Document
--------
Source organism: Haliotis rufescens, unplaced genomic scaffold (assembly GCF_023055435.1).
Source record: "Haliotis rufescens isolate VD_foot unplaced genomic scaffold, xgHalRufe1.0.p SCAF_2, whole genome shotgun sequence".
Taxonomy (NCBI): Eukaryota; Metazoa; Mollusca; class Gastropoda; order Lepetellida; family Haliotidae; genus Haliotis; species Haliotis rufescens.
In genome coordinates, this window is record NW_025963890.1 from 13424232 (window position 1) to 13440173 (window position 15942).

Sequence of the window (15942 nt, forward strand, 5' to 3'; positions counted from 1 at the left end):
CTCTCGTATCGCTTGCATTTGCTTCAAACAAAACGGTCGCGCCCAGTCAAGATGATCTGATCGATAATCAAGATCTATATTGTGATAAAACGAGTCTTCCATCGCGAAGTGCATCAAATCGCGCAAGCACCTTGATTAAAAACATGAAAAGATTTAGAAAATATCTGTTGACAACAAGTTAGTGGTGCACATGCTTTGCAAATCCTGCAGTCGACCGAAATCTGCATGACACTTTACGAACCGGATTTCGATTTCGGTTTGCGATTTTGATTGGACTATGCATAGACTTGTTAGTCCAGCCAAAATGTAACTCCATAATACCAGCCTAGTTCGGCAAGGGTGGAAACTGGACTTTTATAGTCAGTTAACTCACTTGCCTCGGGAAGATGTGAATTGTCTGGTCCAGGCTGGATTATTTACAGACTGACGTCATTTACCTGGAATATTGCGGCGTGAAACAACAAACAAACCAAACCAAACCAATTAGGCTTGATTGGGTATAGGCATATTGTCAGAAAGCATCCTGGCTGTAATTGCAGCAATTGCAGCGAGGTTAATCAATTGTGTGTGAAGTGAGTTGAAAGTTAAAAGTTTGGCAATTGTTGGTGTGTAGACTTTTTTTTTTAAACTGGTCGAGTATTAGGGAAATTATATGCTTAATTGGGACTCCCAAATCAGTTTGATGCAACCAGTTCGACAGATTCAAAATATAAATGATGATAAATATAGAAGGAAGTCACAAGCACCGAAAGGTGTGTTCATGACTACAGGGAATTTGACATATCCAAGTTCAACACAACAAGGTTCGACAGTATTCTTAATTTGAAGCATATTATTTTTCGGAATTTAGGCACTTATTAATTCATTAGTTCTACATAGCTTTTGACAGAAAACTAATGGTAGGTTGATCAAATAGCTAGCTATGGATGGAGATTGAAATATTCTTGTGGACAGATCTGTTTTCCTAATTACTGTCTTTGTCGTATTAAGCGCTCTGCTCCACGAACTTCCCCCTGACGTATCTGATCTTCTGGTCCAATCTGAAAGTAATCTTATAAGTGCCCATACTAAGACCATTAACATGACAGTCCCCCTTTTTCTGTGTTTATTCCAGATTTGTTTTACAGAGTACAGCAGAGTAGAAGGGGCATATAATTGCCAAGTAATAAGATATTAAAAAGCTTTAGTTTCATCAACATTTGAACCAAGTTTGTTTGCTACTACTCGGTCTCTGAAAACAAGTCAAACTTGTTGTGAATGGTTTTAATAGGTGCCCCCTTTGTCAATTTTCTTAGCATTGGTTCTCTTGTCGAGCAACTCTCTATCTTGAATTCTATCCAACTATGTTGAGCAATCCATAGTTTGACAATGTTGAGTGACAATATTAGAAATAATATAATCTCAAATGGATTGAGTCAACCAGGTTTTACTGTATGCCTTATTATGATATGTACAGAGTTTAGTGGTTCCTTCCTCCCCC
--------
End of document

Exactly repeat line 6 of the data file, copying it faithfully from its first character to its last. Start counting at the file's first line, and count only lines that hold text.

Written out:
CTCTCGTATCGCTTGCATTTGCTTCAAACAAAACGGTCGCGCCCAGTCAAGATGATCTGATCGATAATCAAGATCTATATTGTGATAAAACGAGTCTTCCATCGCGAAGTGCATCAAATCGCGCAAGCACCTTGATTAAAAACATGAAAAGATTTAGAAAATATCTGTTGACAACAAGTTAGTGGTGCACATGCTTTGCAAATCCTGCAGTCGACCGAAATCTGCATGACACTTTACGAACCGGATTTCGATTTCGGTTTGCGATTTTGATTGGACTATGCATAGACTTGTTAGTCCAGCCAAAATGTAACTCCATAATACCAGCCTAGTTCGGCAAGGGTGGAAACTGGACTTTTATAGTCAGTTAACTCACTTGCCTCGGGAAGATGTGAATTGTCTGGTCCAGGCTGGATTATTTACAGACTGACGTCATTTACCTGGAATATTGCGGCGTGAAACAACAAACAAACCAAACCAAACCAATTAGGCTTGATTGGGTATAGGCATATTGTCAGAAAGCATCCTGGCTGTAATTGCAGCAATTGCAGCGAGGTTAATCAATTGTGTGTGAAGTGAGTTGAAAGTTAAAAGTTTGGCAATTGTTGGTGTGTAGACTTTTTTTTTTAAACTGGTCGAGTATTAGGGAAATTATATGCTTAATTGGGACTCCCAAATCAGTTTGATGCAACCAGTTCGACAGATTCAAAATATAAATGATGATAAATATAGAAGGAAGTCACAAGCACCGAAAGGTGTGTTCATGACTACAGGGAATTTGACATATCCAAGTTCAACACAACAAGGTTCGACAGTATTCTTAATTTGAAGCATATTATTTTTCGGAATTTAGGCACTTATTAATTCATTAGTTCTACATAGCTTTTGACAGAAAACTAATGGTAGGTTGATCAAATAGCTAGCTATGGATGGAGATTGAAATATTCTTGTGGACAGATCTGTTTTCCTAATTACTGTCTTTGTCGTATTAAGCGCTCTGCTCCACGAACTTCCCCCTGACGTATCTGATCTTCTGGTCCAATCTGAAAGTAATCTTATAAGTGCCCATACTAAGACCATTAACATGACAGTCCCCCTTTTTCTGTGTTTATTCCAGATTTGTTTTACAGAGTACAGCAGAGTAGAAGGGGCATATAATTGCCAAGTAATAAGATATTAAAAAGCTTTAGTTTCATCAACATTTGAACCAAGTTTGTTTGCTACTACTCGGTCTCTGAAAACAAGTCAAACTTGTTGTGAATGGTTTTAATAGGTGCCCCCTTTGTCAATTTTCTTAGCATTGGTTCTCTTGTCGAGCAACTCTCTATCTTGAATTCTATCCAACTATGTTGAGCAATCCATAGTTTGACAATGTTGAGTGACAATATTAGAAATAATATAATCTCAAATGGATTGAGTCAACCAGGTTTTACTGTATGCCTTATTATGATATGTACAGAGTTTAGTGGTTCCTTCCTCCCCC